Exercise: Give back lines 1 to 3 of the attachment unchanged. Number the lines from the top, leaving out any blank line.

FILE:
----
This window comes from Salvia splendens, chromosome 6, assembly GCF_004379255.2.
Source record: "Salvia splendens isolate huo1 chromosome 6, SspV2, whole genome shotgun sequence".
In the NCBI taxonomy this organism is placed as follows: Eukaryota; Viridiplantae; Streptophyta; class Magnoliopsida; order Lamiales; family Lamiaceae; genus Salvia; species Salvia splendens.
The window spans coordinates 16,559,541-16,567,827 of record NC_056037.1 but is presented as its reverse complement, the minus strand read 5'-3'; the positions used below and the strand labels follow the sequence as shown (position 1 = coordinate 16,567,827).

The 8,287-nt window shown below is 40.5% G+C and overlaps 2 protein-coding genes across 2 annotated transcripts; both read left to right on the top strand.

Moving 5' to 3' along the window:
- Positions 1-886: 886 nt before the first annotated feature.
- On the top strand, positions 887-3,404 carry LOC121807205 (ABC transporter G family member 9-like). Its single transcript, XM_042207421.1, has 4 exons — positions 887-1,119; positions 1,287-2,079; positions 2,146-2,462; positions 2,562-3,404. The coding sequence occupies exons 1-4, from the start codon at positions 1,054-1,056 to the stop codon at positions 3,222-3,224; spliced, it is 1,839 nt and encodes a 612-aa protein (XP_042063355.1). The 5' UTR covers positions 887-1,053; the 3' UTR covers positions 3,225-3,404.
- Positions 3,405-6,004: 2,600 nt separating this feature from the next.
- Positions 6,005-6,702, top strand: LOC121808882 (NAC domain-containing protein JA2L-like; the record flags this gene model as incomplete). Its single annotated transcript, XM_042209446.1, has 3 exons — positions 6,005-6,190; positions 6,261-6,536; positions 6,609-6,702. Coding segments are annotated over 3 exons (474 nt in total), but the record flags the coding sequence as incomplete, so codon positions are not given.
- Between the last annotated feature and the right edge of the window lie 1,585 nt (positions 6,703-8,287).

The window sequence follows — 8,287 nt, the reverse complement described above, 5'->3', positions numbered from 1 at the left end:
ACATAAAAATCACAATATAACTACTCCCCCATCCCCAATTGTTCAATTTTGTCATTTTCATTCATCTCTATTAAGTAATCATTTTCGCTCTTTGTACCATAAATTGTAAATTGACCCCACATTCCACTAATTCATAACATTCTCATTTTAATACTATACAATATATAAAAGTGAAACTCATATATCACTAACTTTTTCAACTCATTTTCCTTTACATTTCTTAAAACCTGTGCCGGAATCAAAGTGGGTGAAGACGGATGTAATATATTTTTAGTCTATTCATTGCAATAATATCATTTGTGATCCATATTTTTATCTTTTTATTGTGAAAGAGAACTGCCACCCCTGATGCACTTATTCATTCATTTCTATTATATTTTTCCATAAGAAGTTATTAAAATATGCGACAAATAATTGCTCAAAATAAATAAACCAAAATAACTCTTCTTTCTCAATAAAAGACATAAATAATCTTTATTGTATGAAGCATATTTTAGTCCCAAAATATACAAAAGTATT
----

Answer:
This window comes from Salvia splendens, chromosome 6, assembly GCF_004379255.2.
Source record: "Salvia splendens isolate huo1 chromosome 6, SspV2, whole genome shotgun sequence".
In the NCBI taxonomy this organism is placed as follows: Eukaryota; Viridiplantae; Streptophyta; class Magnoliopsida; order Lamiales; family Lamiaceae; genus Salvia; species Salvia splendens.